Because judicial commissioners do not have their own offices, Ms. Flowers met Mr. Burgess in his office roughly forty-five to sixty minutes after he had met the confidential informant. He applied for a search warrant, supporting his application with an affidavit that contained pre-printed boilerplate language and empty space for the officer to write necessary information. Part of the boilerplate language stated that the officer had received information from a "responsible and reliable citizen"; this language was included in affidavits whether or not it was true. In the affidavit, Mr. Burgess wrote that the informant had been at Mr. King's house within the last five days, even though the informant had actually stated that he had been there within twenty-four hours. This was done to protect the identity of the informant. The pre-printed language under Ms. Flowers's signature identified her as a judge, even though she was a judicial commissioner. In his testimony, Mr. Burgess explained this by stating that the form warrants generally contain both titles below the signature line, and the issuing official circles the appropriate title.
Mr. Burgess subsequently executed the search warrant and found cocaine and several firearms on the premises. On August 22, 1990, a federal grand jury indicted Mr. King on three counts: (1) possession of a firearm after previously being convicted of a felony; (2) using a firearm during and in relation to the possession of cocaine with intent to distribute; (3) possession of 500 or more grams of cocaine with intent to distribute. On November 21, 1990, Mr. King moved to suppress all evidence seized pursuant to the October 15, 1989 search warrant. After a hearing, the district court denied the motion. Mr. King pled guilty to all counts on April 12, 1991; he was sentenced to ten years on count three and to five years on counts one and two, these sentences to run concurrently with the sentence on count three. This timely appeal followed.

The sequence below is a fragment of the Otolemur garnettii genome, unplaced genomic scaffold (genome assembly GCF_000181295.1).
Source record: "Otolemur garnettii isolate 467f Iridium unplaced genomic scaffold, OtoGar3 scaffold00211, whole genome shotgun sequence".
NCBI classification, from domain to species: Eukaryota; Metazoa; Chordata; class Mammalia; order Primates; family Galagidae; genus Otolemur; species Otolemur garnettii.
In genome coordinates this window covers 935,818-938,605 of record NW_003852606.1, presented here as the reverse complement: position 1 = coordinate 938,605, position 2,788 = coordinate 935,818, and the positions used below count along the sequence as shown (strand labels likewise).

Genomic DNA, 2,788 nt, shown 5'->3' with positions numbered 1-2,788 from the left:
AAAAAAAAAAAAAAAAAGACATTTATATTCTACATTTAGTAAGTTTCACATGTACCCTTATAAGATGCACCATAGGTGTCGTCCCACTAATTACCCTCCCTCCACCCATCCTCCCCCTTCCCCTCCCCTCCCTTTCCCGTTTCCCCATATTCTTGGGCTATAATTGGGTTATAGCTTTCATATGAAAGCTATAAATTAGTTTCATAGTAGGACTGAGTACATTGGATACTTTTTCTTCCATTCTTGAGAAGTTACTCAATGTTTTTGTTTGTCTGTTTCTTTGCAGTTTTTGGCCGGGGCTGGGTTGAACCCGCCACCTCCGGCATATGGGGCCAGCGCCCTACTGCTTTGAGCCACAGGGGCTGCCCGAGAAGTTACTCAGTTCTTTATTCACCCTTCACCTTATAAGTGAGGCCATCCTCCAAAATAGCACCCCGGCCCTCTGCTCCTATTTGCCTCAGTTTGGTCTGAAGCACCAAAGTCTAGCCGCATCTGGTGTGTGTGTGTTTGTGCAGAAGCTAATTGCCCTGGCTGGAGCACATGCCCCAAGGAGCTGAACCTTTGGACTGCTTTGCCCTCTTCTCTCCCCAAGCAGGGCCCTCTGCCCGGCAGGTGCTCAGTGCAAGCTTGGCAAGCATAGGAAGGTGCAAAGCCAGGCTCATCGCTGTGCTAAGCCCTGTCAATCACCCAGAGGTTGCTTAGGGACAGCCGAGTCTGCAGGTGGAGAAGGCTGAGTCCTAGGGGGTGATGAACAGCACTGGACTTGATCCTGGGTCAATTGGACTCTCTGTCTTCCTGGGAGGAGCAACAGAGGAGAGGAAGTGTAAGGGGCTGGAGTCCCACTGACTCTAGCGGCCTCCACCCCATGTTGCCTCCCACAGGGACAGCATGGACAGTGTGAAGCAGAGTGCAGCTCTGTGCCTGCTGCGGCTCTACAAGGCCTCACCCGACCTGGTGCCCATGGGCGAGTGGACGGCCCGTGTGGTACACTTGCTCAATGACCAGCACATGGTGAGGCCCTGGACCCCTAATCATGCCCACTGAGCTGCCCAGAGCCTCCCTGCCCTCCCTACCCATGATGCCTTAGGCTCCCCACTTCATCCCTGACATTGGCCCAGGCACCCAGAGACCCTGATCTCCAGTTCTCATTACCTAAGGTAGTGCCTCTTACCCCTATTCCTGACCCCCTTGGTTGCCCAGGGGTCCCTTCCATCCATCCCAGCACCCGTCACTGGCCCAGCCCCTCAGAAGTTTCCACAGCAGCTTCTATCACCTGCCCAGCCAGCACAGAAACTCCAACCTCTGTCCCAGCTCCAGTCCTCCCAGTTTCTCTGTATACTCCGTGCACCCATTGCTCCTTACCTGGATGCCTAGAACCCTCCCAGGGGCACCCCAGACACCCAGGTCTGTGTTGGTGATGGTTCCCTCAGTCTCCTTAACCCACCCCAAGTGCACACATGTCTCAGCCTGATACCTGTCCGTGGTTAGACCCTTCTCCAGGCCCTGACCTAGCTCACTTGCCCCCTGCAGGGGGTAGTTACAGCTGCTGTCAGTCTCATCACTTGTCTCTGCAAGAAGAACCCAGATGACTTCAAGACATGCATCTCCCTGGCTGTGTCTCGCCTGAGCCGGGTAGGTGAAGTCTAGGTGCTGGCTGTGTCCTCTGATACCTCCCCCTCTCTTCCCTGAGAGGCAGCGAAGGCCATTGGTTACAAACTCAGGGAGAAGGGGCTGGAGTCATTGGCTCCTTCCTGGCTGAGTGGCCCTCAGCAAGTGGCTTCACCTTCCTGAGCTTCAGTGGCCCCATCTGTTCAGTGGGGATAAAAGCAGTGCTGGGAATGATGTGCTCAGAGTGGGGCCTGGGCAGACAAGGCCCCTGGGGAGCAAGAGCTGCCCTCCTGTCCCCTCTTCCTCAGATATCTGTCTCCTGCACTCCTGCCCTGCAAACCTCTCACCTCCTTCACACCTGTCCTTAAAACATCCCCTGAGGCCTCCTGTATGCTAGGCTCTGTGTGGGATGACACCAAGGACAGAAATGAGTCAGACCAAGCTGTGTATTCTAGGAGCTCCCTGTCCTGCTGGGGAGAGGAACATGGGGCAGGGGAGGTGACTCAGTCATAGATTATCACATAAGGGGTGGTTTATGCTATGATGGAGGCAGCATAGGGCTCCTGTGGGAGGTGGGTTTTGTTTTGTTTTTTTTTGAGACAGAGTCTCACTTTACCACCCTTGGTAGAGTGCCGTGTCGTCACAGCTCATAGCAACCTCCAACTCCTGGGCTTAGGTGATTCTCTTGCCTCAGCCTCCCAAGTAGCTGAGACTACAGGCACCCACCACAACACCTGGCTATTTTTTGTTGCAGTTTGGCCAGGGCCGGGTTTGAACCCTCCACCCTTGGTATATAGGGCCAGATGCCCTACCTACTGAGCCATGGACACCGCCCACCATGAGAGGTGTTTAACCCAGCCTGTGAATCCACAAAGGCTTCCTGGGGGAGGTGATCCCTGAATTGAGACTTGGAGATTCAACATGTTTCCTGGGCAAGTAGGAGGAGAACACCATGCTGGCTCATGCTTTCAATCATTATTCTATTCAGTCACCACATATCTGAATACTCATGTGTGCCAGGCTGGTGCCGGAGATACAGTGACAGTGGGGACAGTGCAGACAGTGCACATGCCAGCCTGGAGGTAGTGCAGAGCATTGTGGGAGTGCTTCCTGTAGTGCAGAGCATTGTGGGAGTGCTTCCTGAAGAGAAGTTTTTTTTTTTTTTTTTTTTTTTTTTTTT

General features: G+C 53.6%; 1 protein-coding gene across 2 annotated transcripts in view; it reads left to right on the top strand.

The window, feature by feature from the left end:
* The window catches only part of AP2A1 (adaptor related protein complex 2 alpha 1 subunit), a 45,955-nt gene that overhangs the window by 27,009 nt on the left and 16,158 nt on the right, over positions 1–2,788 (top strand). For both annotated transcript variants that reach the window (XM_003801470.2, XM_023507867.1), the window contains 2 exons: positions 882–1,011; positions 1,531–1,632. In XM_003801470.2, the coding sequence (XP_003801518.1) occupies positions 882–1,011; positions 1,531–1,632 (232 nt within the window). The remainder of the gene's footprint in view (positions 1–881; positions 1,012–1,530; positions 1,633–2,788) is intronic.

The courts have long recognized the general principle that any search warrant must be issued by a disinterested, detached, and neutral magistrate. In Steagald v. United States, 451 U.S. 204, 212 (1981), the Supreme Court held that "the purpose of a warrant is to allow a neutral judicial officer to assess whether the police have probable cause to make an arrest or conduct a search." (emphasis added). In United States v. United States Dist. Court, 407 U.S. 297, 316-17 (1972), the government claimed that its warrantless surveillance of a domestic radical group conspiring to destroy government property was justified by a statute. The Court rejected this argument. Nothing that " [i]nherent in the concept of a warrant is its issuance by a 'neutral and detached magistrate,' " the Court concluded that executive branch officials do not qualify as neutral magistrates under the fourth amendment. " [U]nreviewed executive discretion may yield too readily to pressures to obtain incriminating evidence and overlook potential invasions of privacy and protected speech."
Ms. Flowers is married to a deputy sheriff who, although he works in the jail, serves as an officer for the county, as does Mr. Burgess. Mr. King argues that this constitutes an intolerably close relationship between the magistrate issuing the warrant and the officer who seeks it. Emphasizing the close personal and social connections between Ms. Flowers, the other commissioner, and members of the sheriff's office, Mr. King argues that Ms. Flowers cannot qualify as a neutral and detached magistrate. He also emphasizes her lack of knowledge concerning the law of probable cause, and asserts that she lacks the necessary competence to issue warrants.